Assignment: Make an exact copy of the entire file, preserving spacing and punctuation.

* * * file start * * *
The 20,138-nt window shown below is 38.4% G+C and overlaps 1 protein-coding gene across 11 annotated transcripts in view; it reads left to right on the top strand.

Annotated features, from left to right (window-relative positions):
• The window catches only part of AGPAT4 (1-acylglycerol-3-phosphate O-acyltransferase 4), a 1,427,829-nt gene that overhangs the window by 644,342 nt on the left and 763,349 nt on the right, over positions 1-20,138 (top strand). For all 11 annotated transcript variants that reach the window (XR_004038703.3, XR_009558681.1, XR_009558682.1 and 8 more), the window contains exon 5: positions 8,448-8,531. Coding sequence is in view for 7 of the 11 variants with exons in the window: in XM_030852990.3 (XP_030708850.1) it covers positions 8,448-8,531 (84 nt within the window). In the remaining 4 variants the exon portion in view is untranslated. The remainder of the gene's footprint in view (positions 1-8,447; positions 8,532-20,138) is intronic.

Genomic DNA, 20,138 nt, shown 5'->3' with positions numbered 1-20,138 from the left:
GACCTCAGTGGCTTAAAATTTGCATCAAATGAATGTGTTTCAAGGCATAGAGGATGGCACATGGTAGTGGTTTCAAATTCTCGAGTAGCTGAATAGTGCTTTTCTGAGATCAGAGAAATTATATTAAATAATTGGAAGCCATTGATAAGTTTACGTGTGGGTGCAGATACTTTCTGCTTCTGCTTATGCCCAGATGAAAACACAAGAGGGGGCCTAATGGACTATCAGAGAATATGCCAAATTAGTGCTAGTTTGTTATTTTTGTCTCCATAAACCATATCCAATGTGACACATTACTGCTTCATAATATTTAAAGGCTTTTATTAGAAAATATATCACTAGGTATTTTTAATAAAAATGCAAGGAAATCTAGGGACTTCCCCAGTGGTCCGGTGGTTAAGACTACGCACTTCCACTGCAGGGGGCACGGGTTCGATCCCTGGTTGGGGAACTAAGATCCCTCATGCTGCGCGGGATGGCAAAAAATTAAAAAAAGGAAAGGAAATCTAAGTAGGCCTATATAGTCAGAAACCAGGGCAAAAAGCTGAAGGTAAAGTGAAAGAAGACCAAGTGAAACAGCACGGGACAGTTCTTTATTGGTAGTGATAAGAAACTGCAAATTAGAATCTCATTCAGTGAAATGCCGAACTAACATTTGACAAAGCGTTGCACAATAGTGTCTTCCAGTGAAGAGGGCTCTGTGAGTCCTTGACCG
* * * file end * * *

The 20,138-nt window shown below is 38.4% G+C and overlaps 1 protein-coding gene across 11 annotated transcripts in view; it reads left to right on the top strand.

Annotated features, from left to right (window-relative positions):
• The window catches only part of AGPAT4 (1-acylglycerol-3-phosphate O-acyltransferase 4), a 1,427,829-nt gene that overhangs the window by 644,342 nt on the left and 763,349 nt on the right, over positions 1-20,138 (top strand). For all 11 annotated transcript variants that reach the window (XR_004038703.3, XR_009558681.1, XR_009558682.1 and 8 more), the window contains exon 5: positions 8,448-8,531. Coding sequence is in view for 7 of the 11 variants with exons in the window: in XM_030852990.3 (XP_030708850.1) it covers positions 8,448-8,531 (84 nt within the window). In the remaining 4 variants the exon portion in view is untranslated. The remainder of the gene's footprint in view (positions 1-8,447; positions 8,532-20,138) is intronic.

Genomic DNA, 20,138 nt, shown 5'->3' with positions numbered 1-20,138 from the left:
GACCTCAGTGGCTTAAAATTTGCATCAAATGAATGTGTTTCAAGGCATAGAGGATGGCACATGGTAGTGGTTTCAAATTCTCGAGTAGCTGAATAGTGCTTTTCTGAGATCAGAGAAATTATATTAAATAATTGGAAGCCATTGATAAGTTTACGTGTGGGTGCAGATACTTTCTGCTTCTGCTTATGCCCAGATGAAAACACAAGAGGGGGCCTAATGGACTATCAGAGAATATGCCAAATTAGTGCTAGTTTGTTATTTTTGTCTCCATAAACCATATCCAATGTGACACATTACTGCTTCATAATATTTAAAGGCTTTTATTAGAAAATATATCACTAGGTATTTTTAATAAAAATGCAAGGAAATCTAGGGACTTCCCCAGTGGTCCGGTGGTTAAGACTACGCACTTCCACTGCAGGGGGCACGGGTTCGATCCCTGGTTGGGGAACTAAGATCCCTCATGCTGCGCGGGATGGCAAAAAATTAAAAAAAGGAAAGGAAATCTAAGTAGGCCTATATAGTCAGAAACCAGGGCAAAAAGCTGAAGGTAAAGTGAAAGAAGACCAAGTGAAACAGCACGGGACAGTTCTTTATTGGTAGTGATAAGAAACTGCAAATTAGAATCTCATTCAGTGAAATGCCGAACTAACATTTGACAAAGCGTTGCACAATAGTGTCTTCCAGTGAAGAGGGCTCTGTGAGTCCTTGACCG